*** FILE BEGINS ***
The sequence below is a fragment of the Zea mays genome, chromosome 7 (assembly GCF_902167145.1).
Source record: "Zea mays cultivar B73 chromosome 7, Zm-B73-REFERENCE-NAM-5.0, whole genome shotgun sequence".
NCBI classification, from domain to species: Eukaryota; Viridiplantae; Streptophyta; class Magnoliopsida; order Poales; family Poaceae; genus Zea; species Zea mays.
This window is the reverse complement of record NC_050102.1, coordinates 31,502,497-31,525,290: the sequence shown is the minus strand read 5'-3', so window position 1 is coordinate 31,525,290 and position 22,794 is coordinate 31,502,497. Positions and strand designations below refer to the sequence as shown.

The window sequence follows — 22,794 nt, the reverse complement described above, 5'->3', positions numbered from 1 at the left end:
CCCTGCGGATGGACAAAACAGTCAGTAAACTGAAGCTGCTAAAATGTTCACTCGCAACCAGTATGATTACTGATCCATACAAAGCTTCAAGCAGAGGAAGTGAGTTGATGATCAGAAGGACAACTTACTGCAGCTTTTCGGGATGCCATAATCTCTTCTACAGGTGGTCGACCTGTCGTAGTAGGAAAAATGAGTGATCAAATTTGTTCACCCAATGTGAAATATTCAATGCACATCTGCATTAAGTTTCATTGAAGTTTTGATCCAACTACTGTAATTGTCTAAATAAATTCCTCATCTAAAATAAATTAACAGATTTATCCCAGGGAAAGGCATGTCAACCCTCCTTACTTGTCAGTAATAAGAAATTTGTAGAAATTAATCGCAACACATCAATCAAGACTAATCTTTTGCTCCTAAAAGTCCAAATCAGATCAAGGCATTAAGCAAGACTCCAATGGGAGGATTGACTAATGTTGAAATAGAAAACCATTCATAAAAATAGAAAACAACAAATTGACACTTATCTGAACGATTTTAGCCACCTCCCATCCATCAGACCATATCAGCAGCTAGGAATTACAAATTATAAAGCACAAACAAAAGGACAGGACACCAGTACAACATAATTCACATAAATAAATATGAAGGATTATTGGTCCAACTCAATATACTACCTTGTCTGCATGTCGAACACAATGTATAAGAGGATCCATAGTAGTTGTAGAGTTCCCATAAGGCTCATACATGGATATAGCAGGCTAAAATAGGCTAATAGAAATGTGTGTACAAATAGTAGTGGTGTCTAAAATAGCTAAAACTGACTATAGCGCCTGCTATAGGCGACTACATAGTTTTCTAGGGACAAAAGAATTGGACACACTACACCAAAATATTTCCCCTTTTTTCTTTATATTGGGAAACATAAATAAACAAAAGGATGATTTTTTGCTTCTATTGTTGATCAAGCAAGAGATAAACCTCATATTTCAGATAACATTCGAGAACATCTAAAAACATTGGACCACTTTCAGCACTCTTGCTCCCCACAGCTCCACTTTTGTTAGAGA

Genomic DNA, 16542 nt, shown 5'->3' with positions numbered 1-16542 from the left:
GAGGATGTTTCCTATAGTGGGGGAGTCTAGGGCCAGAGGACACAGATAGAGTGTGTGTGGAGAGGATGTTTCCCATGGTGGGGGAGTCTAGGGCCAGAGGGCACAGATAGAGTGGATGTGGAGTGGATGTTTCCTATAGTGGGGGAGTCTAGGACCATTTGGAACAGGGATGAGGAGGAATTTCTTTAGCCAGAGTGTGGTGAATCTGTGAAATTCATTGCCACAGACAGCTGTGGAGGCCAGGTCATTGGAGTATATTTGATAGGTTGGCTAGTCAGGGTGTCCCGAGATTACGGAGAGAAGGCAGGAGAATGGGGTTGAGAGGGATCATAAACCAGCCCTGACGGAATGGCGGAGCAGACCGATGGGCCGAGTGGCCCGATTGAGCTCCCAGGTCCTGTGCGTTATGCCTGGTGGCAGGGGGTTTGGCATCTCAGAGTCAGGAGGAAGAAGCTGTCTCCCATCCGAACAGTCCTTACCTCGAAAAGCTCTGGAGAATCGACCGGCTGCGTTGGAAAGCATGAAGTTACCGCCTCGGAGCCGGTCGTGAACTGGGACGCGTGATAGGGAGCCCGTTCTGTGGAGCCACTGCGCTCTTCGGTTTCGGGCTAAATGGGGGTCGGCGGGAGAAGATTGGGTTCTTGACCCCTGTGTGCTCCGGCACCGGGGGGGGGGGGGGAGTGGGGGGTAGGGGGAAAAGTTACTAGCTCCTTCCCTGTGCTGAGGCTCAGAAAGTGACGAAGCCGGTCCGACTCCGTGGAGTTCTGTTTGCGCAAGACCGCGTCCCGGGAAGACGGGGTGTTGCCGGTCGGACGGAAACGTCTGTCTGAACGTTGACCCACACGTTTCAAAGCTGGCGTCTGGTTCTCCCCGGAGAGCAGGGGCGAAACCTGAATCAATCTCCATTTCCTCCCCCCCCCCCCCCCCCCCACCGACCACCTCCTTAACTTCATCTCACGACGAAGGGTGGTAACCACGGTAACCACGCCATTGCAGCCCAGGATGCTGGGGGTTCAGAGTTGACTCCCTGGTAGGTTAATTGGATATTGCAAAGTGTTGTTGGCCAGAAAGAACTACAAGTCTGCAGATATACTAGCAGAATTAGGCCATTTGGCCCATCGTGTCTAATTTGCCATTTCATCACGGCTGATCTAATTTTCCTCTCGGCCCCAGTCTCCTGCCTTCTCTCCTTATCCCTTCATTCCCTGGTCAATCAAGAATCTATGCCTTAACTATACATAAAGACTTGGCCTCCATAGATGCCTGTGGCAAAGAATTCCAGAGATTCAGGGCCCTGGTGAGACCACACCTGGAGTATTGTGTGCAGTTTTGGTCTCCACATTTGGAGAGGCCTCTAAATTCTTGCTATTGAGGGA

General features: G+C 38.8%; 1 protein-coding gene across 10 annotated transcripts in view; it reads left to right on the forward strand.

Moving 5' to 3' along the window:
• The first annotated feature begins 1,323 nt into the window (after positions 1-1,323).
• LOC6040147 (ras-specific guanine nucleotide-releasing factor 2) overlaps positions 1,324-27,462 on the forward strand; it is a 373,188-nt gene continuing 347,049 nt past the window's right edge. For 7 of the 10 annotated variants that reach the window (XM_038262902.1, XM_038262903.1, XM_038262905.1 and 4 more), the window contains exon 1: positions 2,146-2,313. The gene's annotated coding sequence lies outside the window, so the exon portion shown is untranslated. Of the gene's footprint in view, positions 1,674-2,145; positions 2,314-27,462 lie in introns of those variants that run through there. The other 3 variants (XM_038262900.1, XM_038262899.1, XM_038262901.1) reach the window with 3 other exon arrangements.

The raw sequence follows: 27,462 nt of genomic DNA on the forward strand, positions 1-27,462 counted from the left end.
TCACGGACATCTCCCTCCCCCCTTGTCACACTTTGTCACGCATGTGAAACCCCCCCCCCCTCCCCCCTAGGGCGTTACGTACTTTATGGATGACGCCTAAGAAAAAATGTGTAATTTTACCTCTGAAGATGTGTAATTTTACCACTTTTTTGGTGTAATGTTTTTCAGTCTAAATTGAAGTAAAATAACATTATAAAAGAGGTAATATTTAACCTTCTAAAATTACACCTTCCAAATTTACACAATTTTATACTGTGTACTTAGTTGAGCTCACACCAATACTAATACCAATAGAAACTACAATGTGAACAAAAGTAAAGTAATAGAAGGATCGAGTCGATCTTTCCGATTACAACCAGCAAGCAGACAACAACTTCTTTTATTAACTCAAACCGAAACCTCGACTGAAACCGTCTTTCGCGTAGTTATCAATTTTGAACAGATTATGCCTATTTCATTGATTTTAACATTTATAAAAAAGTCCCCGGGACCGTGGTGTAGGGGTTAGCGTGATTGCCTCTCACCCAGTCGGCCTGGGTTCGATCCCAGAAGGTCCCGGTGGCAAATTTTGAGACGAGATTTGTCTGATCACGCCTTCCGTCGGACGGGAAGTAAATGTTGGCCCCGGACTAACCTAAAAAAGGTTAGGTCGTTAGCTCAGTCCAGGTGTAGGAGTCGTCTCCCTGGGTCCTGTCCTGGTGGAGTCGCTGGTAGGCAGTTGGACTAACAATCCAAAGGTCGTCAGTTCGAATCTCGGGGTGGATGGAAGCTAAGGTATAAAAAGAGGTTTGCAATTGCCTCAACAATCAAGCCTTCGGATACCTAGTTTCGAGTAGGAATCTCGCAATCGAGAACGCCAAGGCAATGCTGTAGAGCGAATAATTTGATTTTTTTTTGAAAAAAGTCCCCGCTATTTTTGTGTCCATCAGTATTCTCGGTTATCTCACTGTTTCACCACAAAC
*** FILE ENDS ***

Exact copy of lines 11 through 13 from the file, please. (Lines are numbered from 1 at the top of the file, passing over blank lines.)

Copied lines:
• The first annotated feature begins 1,323 nt into the window (after positions 1-1,323).
• LOC6040147 (ras-specific guanine nucleotide-releasing factor 2) overlaps positions 1,324-27,462 on the forward strand; it is a 373,188-nt gene continuing 347,049 nt past the window's right edge. For 7 of the 10 annotated variants that reach the window (XM_038262902.1, XM_038262903.1, XM_038262905.1 and 4 more), the window contains exon 1: positions 2,146-2,313. The gene's annotated coding sequence lies outside the window, so the exon portion shown is untranslated. Of the gene's footprint in view, positions 1,674-2,145; positions 2,314-27,462 lie in introns of those variants that run through there. The other 3 variants (XM_038262900.1, XM_038262899.1, XM_038262901.1) reach the window with 3 other exon arrangements.

The raw sequence follows: 27,462 nt of genomic DNA on the forward strand, positions 1-27,462 counted from the left end.